Mark Hynes - thoughts on corporate disclosure

Opinions on changing rules, changing best practices, and their effect on investor relations officers.

Thursday, June 07, 2007

Greater transparency of shareholder identity called for

A busy week at the National Investor Relations Institute annual jamboree in sunny Florida. The biggest gathering of IR professionals in the world, and among US companies’ principal concerns is how to identify their shareholders. After all, how can you build 2 way relations for all the positive reasons, with someone you don’t know?

So many at the conference welcomed a new report from the PR Newswire Disclosure Advisory Board calling for greater transparency. The thrust of the paper – which I helped draft – is that US companies have been subjected to a barrage of demands over recent years for more disclosure, more information, more quickly and simultaneously to all investors, however that investors are still operating largely under rules written in the 1930’s.

“We have charged IR professionals to promote corporate transparency, although left untouched the barriers to engagement with certain beneficial owners” says the report. Two other factors are playing a role: the existing rules pre-date the internet and electronic delivery of information. They assume that any filings must be done manually in paper form, and thus ignore the real-time nature of the market. And newer financial instruments such as derivatives are exacerbating the problem, as equity swaps, CFD’s and stock lending processes are often outside the ‘material’ definition anyway.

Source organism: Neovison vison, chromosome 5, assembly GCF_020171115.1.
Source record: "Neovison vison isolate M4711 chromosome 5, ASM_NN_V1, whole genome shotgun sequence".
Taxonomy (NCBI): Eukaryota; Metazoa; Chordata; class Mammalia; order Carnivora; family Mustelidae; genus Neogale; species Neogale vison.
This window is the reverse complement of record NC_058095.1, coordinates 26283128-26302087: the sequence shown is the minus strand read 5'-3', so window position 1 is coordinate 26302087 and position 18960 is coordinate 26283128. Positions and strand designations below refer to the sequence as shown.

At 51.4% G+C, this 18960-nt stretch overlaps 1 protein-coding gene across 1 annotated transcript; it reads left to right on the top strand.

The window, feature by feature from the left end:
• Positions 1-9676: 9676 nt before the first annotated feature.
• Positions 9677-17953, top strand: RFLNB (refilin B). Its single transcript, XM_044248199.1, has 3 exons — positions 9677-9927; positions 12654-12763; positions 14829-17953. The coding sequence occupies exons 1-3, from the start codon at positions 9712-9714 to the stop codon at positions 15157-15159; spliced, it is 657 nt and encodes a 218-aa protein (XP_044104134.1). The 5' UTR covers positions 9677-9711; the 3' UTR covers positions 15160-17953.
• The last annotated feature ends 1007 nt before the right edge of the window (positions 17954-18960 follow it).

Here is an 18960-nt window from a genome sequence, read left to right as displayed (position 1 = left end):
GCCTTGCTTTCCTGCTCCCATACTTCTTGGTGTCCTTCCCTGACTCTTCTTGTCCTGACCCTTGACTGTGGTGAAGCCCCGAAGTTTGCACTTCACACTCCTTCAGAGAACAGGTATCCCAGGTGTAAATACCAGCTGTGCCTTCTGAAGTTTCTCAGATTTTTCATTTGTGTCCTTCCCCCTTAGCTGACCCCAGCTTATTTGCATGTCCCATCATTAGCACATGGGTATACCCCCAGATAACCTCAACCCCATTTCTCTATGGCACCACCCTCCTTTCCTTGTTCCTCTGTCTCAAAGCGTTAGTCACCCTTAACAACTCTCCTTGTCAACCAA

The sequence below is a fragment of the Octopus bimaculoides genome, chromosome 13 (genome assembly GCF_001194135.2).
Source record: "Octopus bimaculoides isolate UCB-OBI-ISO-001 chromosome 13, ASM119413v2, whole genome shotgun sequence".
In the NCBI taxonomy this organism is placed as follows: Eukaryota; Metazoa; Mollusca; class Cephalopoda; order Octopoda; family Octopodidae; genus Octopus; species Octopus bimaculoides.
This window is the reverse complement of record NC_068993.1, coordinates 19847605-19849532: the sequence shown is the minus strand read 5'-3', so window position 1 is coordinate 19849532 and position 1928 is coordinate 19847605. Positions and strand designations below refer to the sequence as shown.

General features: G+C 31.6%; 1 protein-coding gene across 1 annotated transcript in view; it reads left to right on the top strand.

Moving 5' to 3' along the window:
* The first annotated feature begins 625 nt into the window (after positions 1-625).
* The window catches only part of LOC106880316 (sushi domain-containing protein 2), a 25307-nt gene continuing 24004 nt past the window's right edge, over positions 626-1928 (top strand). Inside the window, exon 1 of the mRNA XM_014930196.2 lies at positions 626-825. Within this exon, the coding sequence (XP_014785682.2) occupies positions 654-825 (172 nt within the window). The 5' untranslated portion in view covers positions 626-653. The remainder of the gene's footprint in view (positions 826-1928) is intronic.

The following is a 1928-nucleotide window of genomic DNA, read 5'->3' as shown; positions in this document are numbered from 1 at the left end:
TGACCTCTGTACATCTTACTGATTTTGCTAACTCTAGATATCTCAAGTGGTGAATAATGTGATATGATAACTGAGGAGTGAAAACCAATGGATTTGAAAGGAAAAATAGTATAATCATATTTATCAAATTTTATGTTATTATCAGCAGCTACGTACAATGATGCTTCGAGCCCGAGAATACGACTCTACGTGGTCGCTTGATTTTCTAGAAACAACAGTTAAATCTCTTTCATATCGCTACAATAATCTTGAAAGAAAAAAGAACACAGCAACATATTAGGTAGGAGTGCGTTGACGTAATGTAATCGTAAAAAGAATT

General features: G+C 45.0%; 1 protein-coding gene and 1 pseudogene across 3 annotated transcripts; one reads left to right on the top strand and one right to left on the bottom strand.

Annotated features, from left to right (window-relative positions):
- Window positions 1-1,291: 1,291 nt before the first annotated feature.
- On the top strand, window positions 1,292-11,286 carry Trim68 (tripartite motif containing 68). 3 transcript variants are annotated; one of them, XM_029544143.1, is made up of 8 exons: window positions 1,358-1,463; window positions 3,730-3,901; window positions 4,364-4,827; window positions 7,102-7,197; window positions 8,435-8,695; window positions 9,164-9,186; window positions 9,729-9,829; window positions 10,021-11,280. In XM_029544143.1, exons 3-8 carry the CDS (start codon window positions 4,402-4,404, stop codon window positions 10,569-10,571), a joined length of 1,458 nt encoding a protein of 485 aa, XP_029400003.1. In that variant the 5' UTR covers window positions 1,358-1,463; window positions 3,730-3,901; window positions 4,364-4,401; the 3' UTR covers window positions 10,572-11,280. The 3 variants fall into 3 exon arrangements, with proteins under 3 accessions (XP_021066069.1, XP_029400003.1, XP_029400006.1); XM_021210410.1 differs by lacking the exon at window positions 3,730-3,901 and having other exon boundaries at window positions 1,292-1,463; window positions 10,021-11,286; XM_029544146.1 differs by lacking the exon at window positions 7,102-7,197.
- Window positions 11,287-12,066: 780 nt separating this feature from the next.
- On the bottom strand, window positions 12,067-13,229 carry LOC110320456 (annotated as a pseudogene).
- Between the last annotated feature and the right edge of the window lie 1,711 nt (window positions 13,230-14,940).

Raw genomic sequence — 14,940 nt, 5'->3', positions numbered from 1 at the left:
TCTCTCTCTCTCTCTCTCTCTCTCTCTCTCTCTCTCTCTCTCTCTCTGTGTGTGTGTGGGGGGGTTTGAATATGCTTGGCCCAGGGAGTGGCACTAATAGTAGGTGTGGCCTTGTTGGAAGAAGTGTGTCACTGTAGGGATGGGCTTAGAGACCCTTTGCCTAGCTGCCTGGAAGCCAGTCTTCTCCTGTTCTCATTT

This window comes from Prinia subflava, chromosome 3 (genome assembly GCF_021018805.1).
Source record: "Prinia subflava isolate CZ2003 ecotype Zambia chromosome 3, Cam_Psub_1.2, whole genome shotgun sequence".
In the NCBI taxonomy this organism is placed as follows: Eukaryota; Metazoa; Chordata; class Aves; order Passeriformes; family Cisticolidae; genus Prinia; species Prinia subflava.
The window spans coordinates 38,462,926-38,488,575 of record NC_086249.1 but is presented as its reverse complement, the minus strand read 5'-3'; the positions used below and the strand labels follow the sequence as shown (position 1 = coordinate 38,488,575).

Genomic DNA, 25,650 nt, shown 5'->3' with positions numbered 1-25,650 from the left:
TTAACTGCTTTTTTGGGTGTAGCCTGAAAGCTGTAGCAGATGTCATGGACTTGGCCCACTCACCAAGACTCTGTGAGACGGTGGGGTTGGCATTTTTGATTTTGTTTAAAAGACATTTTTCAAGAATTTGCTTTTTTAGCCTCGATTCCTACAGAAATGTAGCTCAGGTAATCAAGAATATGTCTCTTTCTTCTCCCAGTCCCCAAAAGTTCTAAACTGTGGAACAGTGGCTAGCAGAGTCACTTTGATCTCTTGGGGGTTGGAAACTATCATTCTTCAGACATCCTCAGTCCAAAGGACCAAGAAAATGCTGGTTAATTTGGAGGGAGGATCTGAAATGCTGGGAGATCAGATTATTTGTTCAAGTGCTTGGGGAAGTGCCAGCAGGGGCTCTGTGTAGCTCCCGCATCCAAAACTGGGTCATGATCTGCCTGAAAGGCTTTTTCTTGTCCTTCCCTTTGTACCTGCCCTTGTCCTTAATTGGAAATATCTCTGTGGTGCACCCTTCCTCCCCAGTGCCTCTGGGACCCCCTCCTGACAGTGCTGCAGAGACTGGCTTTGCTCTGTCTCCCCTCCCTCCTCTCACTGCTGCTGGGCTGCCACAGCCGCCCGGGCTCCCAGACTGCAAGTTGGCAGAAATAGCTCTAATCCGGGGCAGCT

So what’s the answer? For many, a key paradox is the wide disparity between rules in the US and international best practice. In many countries, issuers have access to rules requiring both reactive disclosure by investors, where investors holding a percentage such as 3 or 5% are obliged to tell the company within 24 hours. The company is then obliged to tell the market.

In addition, companies in countries as widespread as UK, South Africa, Australia and France, can rely on a proactive approach where they can challenge investors they believe to hold their stock, often by approaching the nominee, and demand the identity of the underlying beneficial owner. And these rules have teeth, allowing companies to withhold dividend etc for non-compliance.

When you mention these rules to a typical US IRO, the reaction is often surprise and envy. Why cannot US rules – and after all we are operating in a global financial services marketplace – offer US companies the same tools?

How likely is change? As an illustration of the battle ahead, Bob Greifeld, President and CEO of the NASDAQ gave a stirring keynote address at NIRI. The first question during Q&A asked for opinion on the issue of shareholder identification. His response? “We are highly unlikely to see rule changes”.

So a long road ahead before we see international best practice in the US

1 Comments:

  • At 10:20 am, Anonymous David Meerman Scott said…

    Hey Mark,

    David Meerman Scott here. I tried to find you a few times at NIRI but we always seemed to be in different spots. I like this blog.

    aI wanted to connect because we share some of the same ideas.

    Also, I want to send you a copy of my new book that came out this week. It is the number one book on Amazon in the PR category. Please connect with me offline and send your mailing address.

    Cheers!

    David

     

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